P.T.:  What's your opinion of Alex Salmond and his campaign?

A.M.:  My own feeling is that Salmond never really expected to be in the position he finds himself in now. He runs a very tight ship. All the SNP MSPs obey him. His followers are almost cult-like in adoration. If they lose in September, they could implode badly, which is what we want to see - although as I say, many in the Labour and Lib Dem parties are doing their best to lay out a nice bouncy bed for the SNP to fall onto.

P.T.:  What do you think SNP politicians stand to gain from all this should they win? And what do you think of the Scottish Parliament in general?

A.M.:  Good questions. Nobody will benefit if Scotland breaks away from the rest of the UK. A lot of the people who vote SNP do not really understand the consequences of so doing. They don't understand that a vote for the SNP is not just a vote to try to make the buses run on time, but it is a vote for a party which has a hard core of strongly anti-British people who make the policies and set the social and cultural agenda. They don't have any points which cannot be addressed by good government at a UK level.

Remember, prior to 1999 we did not have a Parliament in Edinburgh. Somehow everybody managed to get on just fine. Houses and new towns were built, trains ran, hospitals worked and education was very good. The whole idea that we even needed "devolution" was actually nonsense - a Labour Party ploy to try to counteract the SNP - yeah, that worked out!

P.T.: How do you think so many people became so "anti-British"? A lot of them claim it's somehow historically based, but Scottish involvement in British history puts paid to that theory. What do you think is the genesis of some of these vitriolic emotions?

A.M.:  I wouldn't say "so many" in the UK are anti-British (can't speak for the USA). Certainly there are quite a few in the SNP who fit that description, though. Historical hang-ups seem to factor heavily if examples on social media are anything to go by. Some of these Scots have also got slightly weird hang-ups about the English too - tied into historical grievance, and classist prejudice.

Some of them cannot make the distinction between "Britain" and "England" either, and they mistakenly conflate England with Britain. I'm on a mission to encourage us all to understand and appreciate our shared British identity - which is a Great identity. I gave a speech about it recently and it already has 1,300 Facebook Likes, which is not insubstantial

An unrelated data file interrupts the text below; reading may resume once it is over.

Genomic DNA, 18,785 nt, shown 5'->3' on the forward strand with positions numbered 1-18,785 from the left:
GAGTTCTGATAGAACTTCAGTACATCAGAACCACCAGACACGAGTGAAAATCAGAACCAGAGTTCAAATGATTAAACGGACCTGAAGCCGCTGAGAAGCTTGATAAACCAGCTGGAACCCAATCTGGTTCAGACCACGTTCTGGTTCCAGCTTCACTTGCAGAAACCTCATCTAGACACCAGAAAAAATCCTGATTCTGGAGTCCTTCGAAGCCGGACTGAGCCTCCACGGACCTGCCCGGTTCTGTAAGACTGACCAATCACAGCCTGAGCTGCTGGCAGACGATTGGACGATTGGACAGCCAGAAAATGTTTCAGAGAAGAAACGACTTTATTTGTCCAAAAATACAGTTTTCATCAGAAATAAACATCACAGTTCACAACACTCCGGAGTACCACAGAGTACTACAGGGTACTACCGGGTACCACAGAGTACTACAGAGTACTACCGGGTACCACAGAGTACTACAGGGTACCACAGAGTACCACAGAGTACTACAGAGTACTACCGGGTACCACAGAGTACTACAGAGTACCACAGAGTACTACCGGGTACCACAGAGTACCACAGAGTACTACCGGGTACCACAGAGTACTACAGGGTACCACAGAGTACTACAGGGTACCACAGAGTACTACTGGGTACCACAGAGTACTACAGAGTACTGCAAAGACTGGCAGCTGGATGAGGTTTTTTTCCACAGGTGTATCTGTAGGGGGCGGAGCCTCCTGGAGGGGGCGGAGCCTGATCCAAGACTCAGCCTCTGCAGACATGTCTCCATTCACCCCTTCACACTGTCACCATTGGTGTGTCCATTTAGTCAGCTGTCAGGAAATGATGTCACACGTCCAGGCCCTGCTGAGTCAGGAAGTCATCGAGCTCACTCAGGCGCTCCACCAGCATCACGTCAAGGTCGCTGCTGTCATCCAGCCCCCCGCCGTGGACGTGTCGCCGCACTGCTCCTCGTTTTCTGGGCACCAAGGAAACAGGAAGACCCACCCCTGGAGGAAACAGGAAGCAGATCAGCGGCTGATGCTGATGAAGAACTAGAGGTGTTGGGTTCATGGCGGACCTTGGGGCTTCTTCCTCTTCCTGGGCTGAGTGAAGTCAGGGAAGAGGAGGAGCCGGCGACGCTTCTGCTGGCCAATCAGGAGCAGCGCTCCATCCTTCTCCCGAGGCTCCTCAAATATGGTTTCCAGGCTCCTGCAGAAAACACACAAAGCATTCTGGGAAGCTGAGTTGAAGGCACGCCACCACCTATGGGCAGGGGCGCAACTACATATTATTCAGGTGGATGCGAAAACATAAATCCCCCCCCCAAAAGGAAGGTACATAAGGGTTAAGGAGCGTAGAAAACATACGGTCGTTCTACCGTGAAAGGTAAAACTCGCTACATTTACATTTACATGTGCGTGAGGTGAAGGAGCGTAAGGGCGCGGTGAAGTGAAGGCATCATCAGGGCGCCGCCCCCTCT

P.T.:  That's great, congratulations on your work and the response.

A.M.:  Thanks.

P.T.:  What do you think about this referendum trying to connect with the 700th anniversary of Bannockburn, and how would you answer the charge of “corruption” regarding the Act of Union in 1707?

A.M.:  Separatists are more prone, than people like me, to get excited about a war 700 years ago. Hopefully, though, very few people will base their decision on the rights and wrongs of that period. Similarly, the Act of Union in 1707. The charge of "selling out" has been overplayed.

However, even if the political behaviour of some of the people involved included elements of self-interest, then I can certainly overlook that because it set in motion a train of events which would lead to the creation of the wonderful United Kingdom! Separatists have a tendency to live in the past. They get upset at what happened in 1707 without thinking about the 307 years since then. It is as if those 307 years never happened.

P.T.:  So what would your comments be on the Act of Union in general? Also, in brief, what is your reaction to the claim that the current Scottish monarchy is “illegitimate” because of the Jacobite Rebellions? I’m thinking of Hazel Whyte, folk-singer, in particular!

A.M.:  My comments in general on the Act of Union? As the kids would say, "It was the Shiznit". My reaction to the claim of "illegitimacy" would be, *Rolls Eyes*. Hazel Whyte, never heard of her and by the sound of it I don't want to.

P.T.:  What is "Shiznit"?